My philosophy is that museums should fill the traditional role of beingeducational and inspirational and should represent the history of the communitythey serve, but in this day and age, they have to also be interesting and funplaces to go. I don’t intend to and won’t allow it to be a fun house, but wehave added some elements that we believe make it serve this philosophy. Forinstance we let people integrate themselves with our exhibits, includingairplanes. Our open cockpit area is unique to this museum, and it’s always fullof kids pretending to be pilots. When I became museum director, all theairplanes were cordoned off, not accessible to the public. I decided to removethe barriers and allow visitors to interact with the aircraft.
There were plenty of skeptics when I introduced this idea, so we wentincrementally. First I opened the ropes on the less vulnerable airplanes, andgradually we’ve opened up the wood and fabric airplanes, too. People respectthem and don’t abuse them. In fact, I think people appreciate it because theycan’t do this — get up close with the aircraft — anywhere but here.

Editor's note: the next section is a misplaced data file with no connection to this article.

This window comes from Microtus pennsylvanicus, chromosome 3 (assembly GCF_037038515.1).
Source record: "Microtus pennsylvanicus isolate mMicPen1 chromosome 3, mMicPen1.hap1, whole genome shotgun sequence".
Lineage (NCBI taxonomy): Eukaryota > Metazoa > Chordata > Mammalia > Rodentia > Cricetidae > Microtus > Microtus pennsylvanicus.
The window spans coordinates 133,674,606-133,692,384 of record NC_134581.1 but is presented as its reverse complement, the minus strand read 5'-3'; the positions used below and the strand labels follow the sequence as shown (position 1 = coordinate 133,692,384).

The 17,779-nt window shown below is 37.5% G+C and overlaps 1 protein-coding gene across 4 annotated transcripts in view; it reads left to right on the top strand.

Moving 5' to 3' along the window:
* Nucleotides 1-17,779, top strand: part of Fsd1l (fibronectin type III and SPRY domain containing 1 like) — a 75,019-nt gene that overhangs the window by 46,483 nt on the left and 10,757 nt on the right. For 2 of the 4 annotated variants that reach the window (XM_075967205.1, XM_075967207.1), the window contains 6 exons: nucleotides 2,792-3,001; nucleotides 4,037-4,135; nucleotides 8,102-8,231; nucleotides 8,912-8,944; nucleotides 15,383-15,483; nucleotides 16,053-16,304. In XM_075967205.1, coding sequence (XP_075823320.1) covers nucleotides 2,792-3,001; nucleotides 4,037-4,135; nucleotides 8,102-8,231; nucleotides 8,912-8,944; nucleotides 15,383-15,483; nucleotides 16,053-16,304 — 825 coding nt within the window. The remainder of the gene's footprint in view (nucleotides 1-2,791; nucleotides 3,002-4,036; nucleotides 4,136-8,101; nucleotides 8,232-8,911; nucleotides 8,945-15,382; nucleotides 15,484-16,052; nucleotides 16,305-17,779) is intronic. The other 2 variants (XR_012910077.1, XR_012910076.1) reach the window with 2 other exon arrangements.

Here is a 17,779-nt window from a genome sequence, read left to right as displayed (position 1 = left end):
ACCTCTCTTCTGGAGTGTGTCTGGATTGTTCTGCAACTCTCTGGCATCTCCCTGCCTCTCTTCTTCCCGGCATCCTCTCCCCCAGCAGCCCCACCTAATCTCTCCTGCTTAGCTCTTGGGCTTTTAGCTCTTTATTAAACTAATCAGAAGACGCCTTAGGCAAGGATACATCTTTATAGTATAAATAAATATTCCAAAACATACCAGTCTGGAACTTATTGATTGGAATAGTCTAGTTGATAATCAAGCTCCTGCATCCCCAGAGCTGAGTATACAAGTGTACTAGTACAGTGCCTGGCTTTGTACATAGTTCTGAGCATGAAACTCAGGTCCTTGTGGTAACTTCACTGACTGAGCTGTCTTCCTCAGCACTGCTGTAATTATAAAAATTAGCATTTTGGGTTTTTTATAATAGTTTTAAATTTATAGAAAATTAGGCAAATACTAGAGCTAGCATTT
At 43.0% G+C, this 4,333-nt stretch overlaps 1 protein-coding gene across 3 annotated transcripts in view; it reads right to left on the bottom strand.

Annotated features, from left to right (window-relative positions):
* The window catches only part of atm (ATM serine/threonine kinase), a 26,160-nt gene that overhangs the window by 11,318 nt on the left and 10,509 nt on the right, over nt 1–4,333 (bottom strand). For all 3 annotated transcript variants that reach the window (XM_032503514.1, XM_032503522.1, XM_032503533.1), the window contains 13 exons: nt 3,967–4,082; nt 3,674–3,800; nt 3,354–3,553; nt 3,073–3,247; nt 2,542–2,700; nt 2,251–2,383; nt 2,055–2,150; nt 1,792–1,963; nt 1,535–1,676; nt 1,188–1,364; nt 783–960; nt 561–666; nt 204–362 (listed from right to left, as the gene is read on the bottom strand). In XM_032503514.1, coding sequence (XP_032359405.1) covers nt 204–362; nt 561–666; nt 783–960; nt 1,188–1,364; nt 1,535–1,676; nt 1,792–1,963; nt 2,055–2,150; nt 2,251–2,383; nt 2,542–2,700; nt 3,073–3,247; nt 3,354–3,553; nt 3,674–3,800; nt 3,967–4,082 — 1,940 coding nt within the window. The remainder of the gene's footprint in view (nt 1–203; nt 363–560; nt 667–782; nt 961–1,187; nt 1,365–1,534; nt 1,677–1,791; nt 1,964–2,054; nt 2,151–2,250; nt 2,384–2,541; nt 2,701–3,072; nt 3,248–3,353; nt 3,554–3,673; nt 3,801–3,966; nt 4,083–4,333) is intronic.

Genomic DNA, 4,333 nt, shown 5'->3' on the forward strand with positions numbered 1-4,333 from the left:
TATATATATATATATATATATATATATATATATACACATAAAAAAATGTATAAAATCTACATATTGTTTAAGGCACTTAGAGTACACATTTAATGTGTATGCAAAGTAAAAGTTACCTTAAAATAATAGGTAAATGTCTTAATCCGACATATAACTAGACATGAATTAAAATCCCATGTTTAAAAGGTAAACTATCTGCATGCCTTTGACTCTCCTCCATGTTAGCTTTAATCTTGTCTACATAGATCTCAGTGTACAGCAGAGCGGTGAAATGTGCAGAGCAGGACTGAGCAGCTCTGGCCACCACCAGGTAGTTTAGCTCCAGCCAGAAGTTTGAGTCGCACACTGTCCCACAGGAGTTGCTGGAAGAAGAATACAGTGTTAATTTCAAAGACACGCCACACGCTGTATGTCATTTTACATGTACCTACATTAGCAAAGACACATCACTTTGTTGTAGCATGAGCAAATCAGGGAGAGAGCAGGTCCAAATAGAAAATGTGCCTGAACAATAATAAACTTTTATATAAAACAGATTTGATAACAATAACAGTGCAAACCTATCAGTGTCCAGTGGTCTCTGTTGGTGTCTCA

Are there any airplanes you wish you had?
There are two that I really, really want and several others I’d like to have.The big gaps in the collection are F2A Buffalo, and we have a chance of pickingthat up. The one we have in mind came out of Finland, via Russia; now it’s inIreland and the Navy’s negotiating to get it here. The other one is the TDBDevastator which was the famous torpedo plane from the battle of Midway. Thereare three underwater that we know of, and we’re negotiating for them.
Who owns an airplane that’s underwater? Is it yours if you can dig it up?
It’s ours anyway. The Navy never gave up ownership. We’ve pulled 31 airplanesout of various bodies of water here and there. Most of them came out of LakeMichigan, two came out of the Pacific Ocean, our F6 Hellcat came out of 3,400feet of water off San Diego. The F3F was submerged in 1,800 feet of water offDel Mar, California. Of course they needed to be restored but they’re mostlyoriginal. Before we started pulling airplanes out of the water we didn’t haveexamples of these airplanes.